Features

Scoop Magazine Shutdown Signals End Of An Era For WA Media

Words by: Jonathon Davidson


If the shutdown of Cleo, FHM and ZOO weren’t enough to get all you local mag readers paying attention to the changing nature of the world around us, then the X-Press/TheMusic merger that killed off DRUM likely did – and if that wasn’t on your radar, then maybe you payed attention to Channel Seven’s recent acquisition of The West Australian, which put the iconic newspaper under possession of the company now named Seven-West Media. Now that counterpart local icon SCOOP magazine has shut its doors citing poor economic circumstances and lack of readership, some are suggesting that the final nail has been laid in the coffin for WA Media.

Similar trends are happening all across the country. Rotunda spoke to one anonymous but high-profile source who believes that by the end of this year, there will be no Monday-Friday papers in the eastern states, and WA is likely two years behind. There’s no denying that paper extinction is on the books at some point soon. A plethora of data exists suggesting it, newspaper and magazine subscriptions are dropping globally, and Community Newspaper Group who run the local heralds have been  feeling the strain for quite some time now – perhaps an understatement. This also coincides with national funding trends for cultural institutions, like libraries and archives, which are all being slashed significantly.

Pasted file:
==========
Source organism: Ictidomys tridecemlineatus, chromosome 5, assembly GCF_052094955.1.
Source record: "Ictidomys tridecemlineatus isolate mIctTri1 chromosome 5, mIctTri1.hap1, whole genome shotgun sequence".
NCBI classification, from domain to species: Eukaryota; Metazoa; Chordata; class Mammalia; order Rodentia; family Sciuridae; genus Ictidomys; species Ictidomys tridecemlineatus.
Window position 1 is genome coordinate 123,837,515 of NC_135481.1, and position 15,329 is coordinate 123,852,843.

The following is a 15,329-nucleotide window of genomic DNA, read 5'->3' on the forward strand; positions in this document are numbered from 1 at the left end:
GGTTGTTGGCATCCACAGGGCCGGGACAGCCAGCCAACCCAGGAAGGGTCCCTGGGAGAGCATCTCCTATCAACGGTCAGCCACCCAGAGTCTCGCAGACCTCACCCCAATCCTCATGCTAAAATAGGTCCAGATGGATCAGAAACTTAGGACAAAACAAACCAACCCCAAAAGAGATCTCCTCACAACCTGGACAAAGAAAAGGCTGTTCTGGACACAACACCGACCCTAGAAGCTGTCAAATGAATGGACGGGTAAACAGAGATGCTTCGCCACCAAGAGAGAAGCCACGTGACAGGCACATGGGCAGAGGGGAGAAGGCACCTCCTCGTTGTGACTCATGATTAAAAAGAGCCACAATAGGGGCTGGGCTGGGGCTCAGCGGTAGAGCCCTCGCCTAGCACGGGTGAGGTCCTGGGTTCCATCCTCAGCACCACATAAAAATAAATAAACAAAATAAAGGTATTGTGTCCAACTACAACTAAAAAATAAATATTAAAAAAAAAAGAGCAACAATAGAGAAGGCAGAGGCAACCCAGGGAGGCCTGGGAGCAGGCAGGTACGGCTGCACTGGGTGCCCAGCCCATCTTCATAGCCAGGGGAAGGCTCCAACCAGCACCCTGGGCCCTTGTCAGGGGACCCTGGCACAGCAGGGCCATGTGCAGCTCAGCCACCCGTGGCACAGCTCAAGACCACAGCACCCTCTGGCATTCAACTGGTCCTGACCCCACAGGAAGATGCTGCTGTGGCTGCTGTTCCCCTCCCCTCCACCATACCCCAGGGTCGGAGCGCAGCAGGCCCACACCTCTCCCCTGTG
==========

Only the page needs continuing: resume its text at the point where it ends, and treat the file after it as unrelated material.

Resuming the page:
The evidence is clear: the relevance of print media is fading in contemporary Australia, particularly among urban populations. Although, in the case of cultural institutions, even digital heritage and archive funding is being cut, whereas Scoop Digital will remain publishing, so y’know: visit your local library sometime soon.

While anybody who doesn’t like change is likely freaking out, there is hope: alternative magazines have been popping up in increasing numbers within the last few years, and a quick visit to Planet on Beaufort will reassure anybody that magazines are by no means a dying medium. A number of youth oriented magazines exist nationally in Australia – Frankie Press and Juxtapoz are two good examples. Names like Kerrang and Woman’s Weekly still stand around. Of course, WA itself no longer has any homegrown staple commercial magazines.

Also of interest is a recent boost in the popularity of Zines in Perth – something Rotunda totally had nothing to do with – so one can only guess where things will go, and whether or not print will eventually see a revival later down the road similar to the reappearance of Vinyl. Alternatively, we might see the meaning of print magazines change but never completely disappear. Only time will tell, but the pessimism isn’t entirely unfounded.